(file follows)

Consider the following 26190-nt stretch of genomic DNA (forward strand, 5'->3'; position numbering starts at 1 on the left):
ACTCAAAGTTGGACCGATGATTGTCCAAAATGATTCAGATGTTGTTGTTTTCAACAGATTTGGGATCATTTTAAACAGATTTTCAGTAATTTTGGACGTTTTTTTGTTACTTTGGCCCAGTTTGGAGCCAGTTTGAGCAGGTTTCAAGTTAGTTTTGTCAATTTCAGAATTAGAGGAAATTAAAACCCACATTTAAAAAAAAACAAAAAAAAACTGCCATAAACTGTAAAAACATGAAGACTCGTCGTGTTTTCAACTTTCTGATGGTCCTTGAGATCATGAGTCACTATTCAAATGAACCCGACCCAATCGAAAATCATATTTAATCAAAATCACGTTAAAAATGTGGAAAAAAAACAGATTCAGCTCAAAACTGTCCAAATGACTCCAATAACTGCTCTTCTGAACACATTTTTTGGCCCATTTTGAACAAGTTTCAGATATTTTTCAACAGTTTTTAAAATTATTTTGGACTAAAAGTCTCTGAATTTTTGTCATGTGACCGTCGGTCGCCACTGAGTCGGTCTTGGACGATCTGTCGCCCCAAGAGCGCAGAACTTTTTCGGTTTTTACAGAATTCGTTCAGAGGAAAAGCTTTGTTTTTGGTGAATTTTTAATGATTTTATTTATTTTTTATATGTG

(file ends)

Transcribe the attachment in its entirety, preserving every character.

Consider the following 26190-nt stretch of genomic DNA (forward strand, 5'->3'; position numbering starts at 1 on the left):
ACTCAAAGTTGGACCGATGATTGTCCAAAATGATTCAGATGTTGTTGTTTTCAACAGATTTGGGATCATTTTAAACAGATTTTCAGTAATTTTGGACGTTTTTTTGTTACTTTGGCCCAGTTTGGAGCCAGTTTGAGCAGGTTTCAAGTTAGTTTTGTCAATTTCAGAATTAGAGGAAATTAAAACCCACATTTAAAAAAAAACAAAAAAAAACTGCCATAAACTGTAAAAACATGAAGACTCGTCGTGTTTTCAACTTTCTGATGGTCCTTGAGATCATGAGTCACTATTCAAATGAACCCGACCCAATCGAAAATCATATTTAATCAAAATCACGTTAAAAATGTGGAAAAAAAACAGATTCAGCTCAAAACTGTCCAAATGACTCCAATAACTGCTCTTCTGAACACATTTTTTGGCCCATTTTGAACAAGTTTCAGATATTTTTCAACAGTTTTTAAAATTATTTTGGACTAAAAGTCTCTGAATTTTTGTCATGTGACCGTCGGTCGCCACTGAGTCGGTCTTGGACGATCTGTCGCCCCAAGAGCGCAGAACTTTTTCGGTTTTTACAGAATTCGTTCAGAGGAAAAGCTTTGTTTTTGGTGAATTTTTAATGATTTTATTTATTTTTTATATGTG